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This past weekend, Jordan Peele conquered the sophomore slump with the launch of an incredible success. More than two years removed from the launch of Get Out, the filmmaker has now absolutely horrified audiences everywhere with Us, and it's proven both a critical and box office hit. It's pretty incredible when you think about it, however, because the movie was actually made start-to-finish in about a year - and the writer/director behind it wasn't entirely confident going in that it could be done properly within that time frame.
Following the theatrical release of Get Out, Jordan Peele could really just move directly into his next project, primarily because of his directorial debut's success. The quality of the feature kept him fully invested in it and discussing it for more than a year, and it meant that he wasn't able to get to work on Us in earnest until early 2018. This was actually a serious concern for the filmmaker, who revealed his thoughts on the matter during an interview with Polygon:
There is no part of Us that feels like it was in any way a rushed production, and, in fact, the complete opposite is true. This is a movie that audiences are going to be digging into and rewatching for years to come, and films like that usually take years of delicate creation to fully create. The fact that Us was made in such a limited time frame truly only makes the finished product that much more impressive.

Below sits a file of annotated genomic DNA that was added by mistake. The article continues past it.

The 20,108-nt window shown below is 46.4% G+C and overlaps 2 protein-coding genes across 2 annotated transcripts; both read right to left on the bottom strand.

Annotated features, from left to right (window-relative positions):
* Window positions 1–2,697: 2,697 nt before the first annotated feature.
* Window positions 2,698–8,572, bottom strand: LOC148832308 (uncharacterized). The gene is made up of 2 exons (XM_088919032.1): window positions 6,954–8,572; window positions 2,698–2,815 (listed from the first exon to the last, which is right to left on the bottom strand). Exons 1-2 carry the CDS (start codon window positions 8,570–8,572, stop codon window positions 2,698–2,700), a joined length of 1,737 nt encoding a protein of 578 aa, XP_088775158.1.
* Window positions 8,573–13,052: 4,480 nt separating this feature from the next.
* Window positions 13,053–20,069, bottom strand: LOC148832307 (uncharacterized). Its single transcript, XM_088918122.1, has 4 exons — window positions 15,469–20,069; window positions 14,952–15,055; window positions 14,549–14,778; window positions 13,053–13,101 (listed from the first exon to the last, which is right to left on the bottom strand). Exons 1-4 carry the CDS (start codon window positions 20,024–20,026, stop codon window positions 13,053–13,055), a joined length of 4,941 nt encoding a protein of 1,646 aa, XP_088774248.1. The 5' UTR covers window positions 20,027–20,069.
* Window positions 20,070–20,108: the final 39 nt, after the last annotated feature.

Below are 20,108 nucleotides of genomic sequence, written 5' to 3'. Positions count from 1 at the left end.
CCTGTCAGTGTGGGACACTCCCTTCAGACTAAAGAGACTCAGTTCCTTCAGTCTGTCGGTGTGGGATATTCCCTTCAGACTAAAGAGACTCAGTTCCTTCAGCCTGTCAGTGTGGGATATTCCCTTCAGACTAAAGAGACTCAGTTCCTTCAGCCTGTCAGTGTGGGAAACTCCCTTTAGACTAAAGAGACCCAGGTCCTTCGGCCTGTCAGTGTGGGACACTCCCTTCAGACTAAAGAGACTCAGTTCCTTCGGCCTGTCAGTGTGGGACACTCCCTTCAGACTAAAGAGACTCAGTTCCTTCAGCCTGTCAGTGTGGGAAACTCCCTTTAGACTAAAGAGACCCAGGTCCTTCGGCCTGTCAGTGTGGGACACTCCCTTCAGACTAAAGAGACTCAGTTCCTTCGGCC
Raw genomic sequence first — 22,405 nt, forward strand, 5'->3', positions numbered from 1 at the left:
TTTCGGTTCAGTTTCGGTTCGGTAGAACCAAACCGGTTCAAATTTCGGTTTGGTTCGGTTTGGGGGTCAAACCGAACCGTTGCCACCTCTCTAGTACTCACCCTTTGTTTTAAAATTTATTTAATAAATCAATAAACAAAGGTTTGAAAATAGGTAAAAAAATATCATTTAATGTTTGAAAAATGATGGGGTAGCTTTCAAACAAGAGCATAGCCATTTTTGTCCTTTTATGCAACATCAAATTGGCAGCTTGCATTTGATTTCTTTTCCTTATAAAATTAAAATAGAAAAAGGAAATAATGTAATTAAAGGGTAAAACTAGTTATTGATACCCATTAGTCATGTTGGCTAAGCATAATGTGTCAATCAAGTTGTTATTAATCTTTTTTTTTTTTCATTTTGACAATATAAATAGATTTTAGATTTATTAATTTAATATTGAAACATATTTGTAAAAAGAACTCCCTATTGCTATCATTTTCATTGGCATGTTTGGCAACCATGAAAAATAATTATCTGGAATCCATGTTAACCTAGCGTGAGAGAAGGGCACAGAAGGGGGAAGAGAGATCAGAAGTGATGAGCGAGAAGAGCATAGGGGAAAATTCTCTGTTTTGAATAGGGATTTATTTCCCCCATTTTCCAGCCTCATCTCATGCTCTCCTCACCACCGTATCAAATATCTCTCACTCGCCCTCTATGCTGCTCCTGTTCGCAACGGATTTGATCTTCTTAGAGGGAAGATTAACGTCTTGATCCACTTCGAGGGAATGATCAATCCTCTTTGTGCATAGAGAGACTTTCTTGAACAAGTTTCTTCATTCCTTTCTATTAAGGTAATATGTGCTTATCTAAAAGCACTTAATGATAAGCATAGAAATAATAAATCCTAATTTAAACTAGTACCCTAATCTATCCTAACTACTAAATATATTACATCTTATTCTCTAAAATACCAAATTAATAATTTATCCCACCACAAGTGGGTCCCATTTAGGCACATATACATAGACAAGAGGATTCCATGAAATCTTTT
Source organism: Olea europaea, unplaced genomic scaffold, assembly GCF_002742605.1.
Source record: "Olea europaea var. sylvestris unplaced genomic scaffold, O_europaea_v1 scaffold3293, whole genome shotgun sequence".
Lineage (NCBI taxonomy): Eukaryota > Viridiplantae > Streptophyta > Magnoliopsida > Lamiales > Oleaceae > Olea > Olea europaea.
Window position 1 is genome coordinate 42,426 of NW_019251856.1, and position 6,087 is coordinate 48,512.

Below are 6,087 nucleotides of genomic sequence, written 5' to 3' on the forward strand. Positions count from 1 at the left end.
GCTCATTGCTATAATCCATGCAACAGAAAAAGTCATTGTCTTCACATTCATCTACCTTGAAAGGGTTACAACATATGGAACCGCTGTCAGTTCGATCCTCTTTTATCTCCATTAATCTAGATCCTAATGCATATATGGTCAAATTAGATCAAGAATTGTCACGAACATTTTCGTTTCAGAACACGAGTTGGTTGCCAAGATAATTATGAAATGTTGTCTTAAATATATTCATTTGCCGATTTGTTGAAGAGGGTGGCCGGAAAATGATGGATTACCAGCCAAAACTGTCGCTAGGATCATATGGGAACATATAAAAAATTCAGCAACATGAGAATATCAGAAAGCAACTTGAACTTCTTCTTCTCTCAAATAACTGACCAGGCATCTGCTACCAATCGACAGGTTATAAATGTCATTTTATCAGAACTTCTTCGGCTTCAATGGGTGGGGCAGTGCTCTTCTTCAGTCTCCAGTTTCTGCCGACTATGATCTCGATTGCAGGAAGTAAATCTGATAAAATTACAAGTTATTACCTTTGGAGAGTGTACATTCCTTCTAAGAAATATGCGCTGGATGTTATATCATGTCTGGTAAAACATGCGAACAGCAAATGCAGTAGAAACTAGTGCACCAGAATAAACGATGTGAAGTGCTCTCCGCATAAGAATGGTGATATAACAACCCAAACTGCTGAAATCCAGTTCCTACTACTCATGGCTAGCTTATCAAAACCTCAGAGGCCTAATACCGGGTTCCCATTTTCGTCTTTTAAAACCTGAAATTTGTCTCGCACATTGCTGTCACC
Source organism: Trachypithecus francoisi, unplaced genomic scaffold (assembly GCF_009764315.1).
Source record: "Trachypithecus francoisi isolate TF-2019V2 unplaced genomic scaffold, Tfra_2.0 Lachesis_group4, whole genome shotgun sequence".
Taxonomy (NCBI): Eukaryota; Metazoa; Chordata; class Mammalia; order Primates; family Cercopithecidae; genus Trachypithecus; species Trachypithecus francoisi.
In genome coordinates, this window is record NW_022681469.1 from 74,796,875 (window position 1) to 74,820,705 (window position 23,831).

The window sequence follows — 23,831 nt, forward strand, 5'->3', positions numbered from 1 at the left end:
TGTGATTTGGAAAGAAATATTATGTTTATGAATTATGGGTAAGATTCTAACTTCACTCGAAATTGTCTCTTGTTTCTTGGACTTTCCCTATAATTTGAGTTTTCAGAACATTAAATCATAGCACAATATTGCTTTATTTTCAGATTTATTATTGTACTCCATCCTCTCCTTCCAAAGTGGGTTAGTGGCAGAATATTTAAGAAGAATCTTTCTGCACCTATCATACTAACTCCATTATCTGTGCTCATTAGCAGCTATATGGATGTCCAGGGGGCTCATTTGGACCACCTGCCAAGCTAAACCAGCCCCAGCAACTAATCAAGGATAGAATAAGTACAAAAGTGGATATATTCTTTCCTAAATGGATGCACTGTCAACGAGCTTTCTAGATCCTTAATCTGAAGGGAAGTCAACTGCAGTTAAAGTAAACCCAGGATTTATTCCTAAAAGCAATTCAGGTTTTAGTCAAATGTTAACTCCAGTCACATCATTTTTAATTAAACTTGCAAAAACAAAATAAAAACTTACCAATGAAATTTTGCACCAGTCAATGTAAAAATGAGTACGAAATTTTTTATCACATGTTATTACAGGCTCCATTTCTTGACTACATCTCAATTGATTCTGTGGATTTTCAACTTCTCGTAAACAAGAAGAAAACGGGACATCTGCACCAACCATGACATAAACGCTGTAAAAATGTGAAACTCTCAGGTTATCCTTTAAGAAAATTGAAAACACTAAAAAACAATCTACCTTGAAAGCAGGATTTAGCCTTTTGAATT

Obviously Jordan Peele isn't the first filmmaker to start and finish a movie in twelve months, and it's worth noting that Us isn't exactly a giant, CGI-filled blockbuster, but one has to keep in mind that every film is taxing experience to get made - no matter how big or how small. Peele clearly had to exude a ton of creative energy to get the work done, and it paid off in a huge way - but one also has to wonder if it's a pace he could or should keep up.
It really all comes down ultimately to Jordan Peele's comfort. If he feels that he can confidently make a movie every other year, giving himself 12 months for creation and 12 months for promotion, that's wonderful. If, however, that proves to be too much for him, hopefully he will get the opportunity to slow down and work at a more reasonable pace. The guy certainly has a lot on his plate (let's not forget he's producing the new Twilight Zone for CBS All Access, as well as a fresh take on Candyman), so if he needs to take some extra time to be the best filmmaker he can be, I can't imagine there is any fan out there who would hold it against him.